6 Things you should know about Cape Town Bartenders… Part 1
- The environment can be stressful
Something which many people don’t realise in a bar is how stressful it can be being behind one.. Some of the things that contribute are: Cocktails take long to make, there are a lot of things to remember, there are a lot of distractions. Put all these factors together with extremely needy customers and it turns into an extremely intense environment.
- Anything less than 10% is an insult…
Firstly I would like to say, this isn’t an ego thing. Most bartenders in Cape Town earn around R15 per hour (before short stock is paid for). Yes, that it is extremely close to minimum wage if you were wondering. I am quite confident that I generally give my tips worth of service. It’s usually funny to see those that deal with money on a daily basis are the ones who seem the most confused when it comes to adding a tip. You aren’t curing cancer or solving the debt crisis, you’re leaving a 10% tip on a bill and I’m pretty sure your phone even has a calculator. Maybe that explains the financial crisis of the last four years. If you can’t figure out 10% of 142, you probably shouldn’t be handling millions of dollars a day for other people. Or if you’re just too cheap to leave an adequate tip, maybe you should just stay home. Do you work for free? No? Okay cool because neither do I.
- Do not EVER tell me to buy you a drink.
Buying someone a drink usually entails it coming out of my own pocket. With all the places I’ve worked at, the bartender is liable for the stock in the bar, and any shortcomings fall upon the bartender to pay for. I am all for rewarding customers that are pleasant, that are regulars, that are easy to serve. In all seriousness though, who really ASKS for free drinks? How poor are you?
- Do not wave, click your fingers, whistle, or shout to get my attention… and most especially, DO NOT grab me while I am working..
Having to deal with many orders and multiple things at once is already stressful enough(see point 1). I am not a dog, so please do not whistle or click your fingers. I am not deaf, nor am I blind and can quite perfectly see you and therefore will get to you as soon as I possibly can. Most bartenders will work extremely methodically and hence no person will wait much longer than another. Lastly, I do not come into your place of work and grab you while you are working, so why would you think its ok for you to do the same at mine?
- I am not stupid.
Just because I am pouring drinks for you does not mean I am less ambitious than you, or a disappointment for that matter. Just because I enjoy pouring drinks does not mean I am going to be staying in the same place forever. I too will have a great degree from a great University. I work myself silly to provide for myself and to pay for my University degree. Yes, that’s right, not everyone has their life handed to them on a silver platter.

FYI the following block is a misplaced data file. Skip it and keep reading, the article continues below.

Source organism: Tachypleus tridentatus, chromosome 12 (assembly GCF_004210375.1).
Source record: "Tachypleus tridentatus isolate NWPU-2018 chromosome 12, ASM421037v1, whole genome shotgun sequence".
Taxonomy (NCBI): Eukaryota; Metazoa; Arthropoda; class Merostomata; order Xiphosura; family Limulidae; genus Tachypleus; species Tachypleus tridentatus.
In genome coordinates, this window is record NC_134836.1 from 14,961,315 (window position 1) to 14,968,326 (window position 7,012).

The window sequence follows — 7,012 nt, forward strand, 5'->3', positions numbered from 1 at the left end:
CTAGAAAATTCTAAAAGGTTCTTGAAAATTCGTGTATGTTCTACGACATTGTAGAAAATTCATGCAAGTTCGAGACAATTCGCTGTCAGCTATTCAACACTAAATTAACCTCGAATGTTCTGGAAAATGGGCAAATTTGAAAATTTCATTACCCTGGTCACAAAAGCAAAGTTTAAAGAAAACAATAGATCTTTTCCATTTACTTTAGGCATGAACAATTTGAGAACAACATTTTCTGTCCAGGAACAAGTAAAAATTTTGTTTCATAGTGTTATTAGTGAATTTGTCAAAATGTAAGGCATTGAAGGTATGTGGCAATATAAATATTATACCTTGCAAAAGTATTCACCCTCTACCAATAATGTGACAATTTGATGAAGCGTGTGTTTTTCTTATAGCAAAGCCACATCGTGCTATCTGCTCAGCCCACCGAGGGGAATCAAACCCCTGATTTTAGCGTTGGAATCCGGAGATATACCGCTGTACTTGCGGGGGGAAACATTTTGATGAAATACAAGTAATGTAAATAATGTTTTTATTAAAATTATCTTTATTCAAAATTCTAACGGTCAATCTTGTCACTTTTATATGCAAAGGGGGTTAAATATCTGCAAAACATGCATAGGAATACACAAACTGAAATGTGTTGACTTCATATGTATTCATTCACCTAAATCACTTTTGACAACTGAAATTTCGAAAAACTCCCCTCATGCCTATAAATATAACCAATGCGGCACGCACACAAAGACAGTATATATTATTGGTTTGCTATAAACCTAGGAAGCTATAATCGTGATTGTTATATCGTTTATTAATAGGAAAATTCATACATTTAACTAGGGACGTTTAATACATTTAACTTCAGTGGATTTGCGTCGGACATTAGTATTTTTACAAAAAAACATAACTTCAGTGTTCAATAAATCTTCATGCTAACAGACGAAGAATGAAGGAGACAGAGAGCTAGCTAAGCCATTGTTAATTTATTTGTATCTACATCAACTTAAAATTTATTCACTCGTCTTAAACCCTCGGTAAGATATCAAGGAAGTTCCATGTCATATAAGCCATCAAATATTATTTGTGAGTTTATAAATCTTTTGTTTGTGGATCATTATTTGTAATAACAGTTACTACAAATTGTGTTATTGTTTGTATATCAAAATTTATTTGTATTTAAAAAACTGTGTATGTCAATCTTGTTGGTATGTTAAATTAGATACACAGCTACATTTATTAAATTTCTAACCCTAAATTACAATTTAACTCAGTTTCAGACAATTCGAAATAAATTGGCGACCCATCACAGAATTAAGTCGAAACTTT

- This is not ‘your town’… foreigners, students, and the outer Cape Town residents..
The people who fit into this category are basically anyone who in my case is not from central Cape Town.
Firstly you have the foreigners who are absolutely dumbstruck how they can now buy two drinks for the same price they would buy one back home. They still however don’t seem to grasp the concept that it is customary to tip. Surely it is normal to check what the standards are of your chosen destination before travelling. Or you have the foreigners who say: ‘we are from (Brazil usually) and don’t tip where we come from.’ I have never quite understood this logic, usually replying with the question: ‘What country are you in right now…?’
Next are students: If I wanted to work in a student bar, I would. I do however not work in one, and it is quite clear by the establishment and its location that it is definitely not a student bar. Please do not ask me to tell you the price of every single beer in the fridge and then proceed to tell me how much cheaper it is at Bar X. If you have the money to buy yourself 5 beers, than it is in my firm belief that you can spare the money of one beer for a tip.
Outer Cape Town: Now I’m sure in the outer regions of Cape Town you can purchase yourself a Double Brandy with coke for less than R20. Yes, you guessed it, we ARE NOT in this region. Likewise, we do not stock crème soda to go with your cane, nor a full range of your disgustingly sweet alcopops in every which flavour. The only energy drink is Red Bull and that is exactly how it is going to stay for a long time, so please don’t ask why we don’t stock any others.
So as you may see at the top of the page, I added ‘Part 1’ to the heading. There are definitely more rules and common mistakes that I will come across in the future and will therefore add them to the list as I come across them.
Naturally there are exceptions to these rules and there are some horrific bartenders in and around Cape Town.. I will however save that for another post..